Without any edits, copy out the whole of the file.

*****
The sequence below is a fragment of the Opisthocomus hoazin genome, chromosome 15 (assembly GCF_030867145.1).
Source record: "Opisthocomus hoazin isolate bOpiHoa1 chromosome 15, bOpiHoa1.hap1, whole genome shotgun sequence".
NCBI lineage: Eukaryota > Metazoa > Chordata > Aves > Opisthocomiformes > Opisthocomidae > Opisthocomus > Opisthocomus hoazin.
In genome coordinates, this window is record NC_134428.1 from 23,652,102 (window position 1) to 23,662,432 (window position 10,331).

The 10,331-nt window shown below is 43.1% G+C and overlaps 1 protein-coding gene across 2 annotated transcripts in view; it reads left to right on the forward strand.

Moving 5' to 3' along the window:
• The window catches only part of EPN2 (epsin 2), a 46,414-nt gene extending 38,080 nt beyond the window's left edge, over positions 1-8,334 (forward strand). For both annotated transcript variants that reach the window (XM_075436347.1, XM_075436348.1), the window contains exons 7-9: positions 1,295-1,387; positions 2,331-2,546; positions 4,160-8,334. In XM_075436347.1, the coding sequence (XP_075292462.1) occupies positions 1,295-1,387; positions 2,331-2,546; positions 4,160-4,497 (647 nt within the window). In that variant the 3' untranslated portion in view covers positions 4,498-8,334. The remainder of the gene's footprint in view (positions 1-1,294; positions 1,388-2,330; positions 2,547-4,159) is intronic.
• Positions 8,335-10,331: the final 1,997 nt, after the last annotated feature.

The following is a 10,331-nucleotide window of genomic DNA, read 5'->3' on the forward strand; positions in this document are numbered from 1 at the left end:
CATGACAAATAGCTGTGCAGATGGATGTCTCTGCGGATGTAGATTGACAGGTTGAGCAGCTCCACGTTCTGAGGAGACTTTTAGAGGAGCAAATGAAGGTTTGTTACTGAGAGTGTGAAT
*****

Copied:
The sequence below is a fragment of the Opisthocomus hoazin genome, chromosome 15 (assembly GCF_030867145.1).
Source record: "Opisthocomus hoazin isolate bOpiHoa1 chromosome 15, bOpiHoa1.hap1, whole genome shotgun sequence".
NCBI lineage: Eukaryota > Metazoa > Chordata > Aves > Opisthocomiformes > Opisthocomidae > Opisthocomus > Opisthocomus hoazin.
In genome coordinates, this window is record NC_134428.1 from 23,652,102 (window position 1) to 23,662,432 (window position 10,331).

The 10,331-nt window shown below is 43.1% G+C and overlaps 1 protein-coding gene across 2 annotated transcripts in view; it reads left to right on the forward strand.

Moving 5' to 3' along the window:
• The window catches only part of EPN2 (epsin 2), a 46,414-nt gene extending 38,080 nt beyond the window's left edge, over positions 1-8,334 (forward strand). For both annotated transcript variants that reach the window (XM_075436347.1, XM_075436348.1), the window contains exons 7-9: positions 1,295-1,387; positions 2,331-2,546; positions 4,160-8,334. In XM_075436347.1, the coding sequence (XP_075292462.1) occupies positions 1,295-1,387; positions 2,331-2,546; positions 4,160-4,497 (647 nt within the window). In that variant the 3' untranslated portion in view covers positions 4,498-8,334. The remainder of the gene's footprint in view (positions 1-1,294; positions 1,388-2,330; positions 2,547-4,159) is intronic.
• Positions 8,335-10,331: the final 1,997 nt, after the last annotated feature.

The following is a 10,331-nucleotide window of genomic DNA, read 5'->3' on the forward strand; positions in this document are numbered from 1 at the left end:
CATGACAAATAGCTGTGCAGATGGATGTCTCTGCGGATGTAGATTGACAGGTTGAGCAGCTCCACGTTCTGAGGAGACTTTTAGAGGAGCAAATGAAGGTTTGTTACTGAGAGTGTGAAT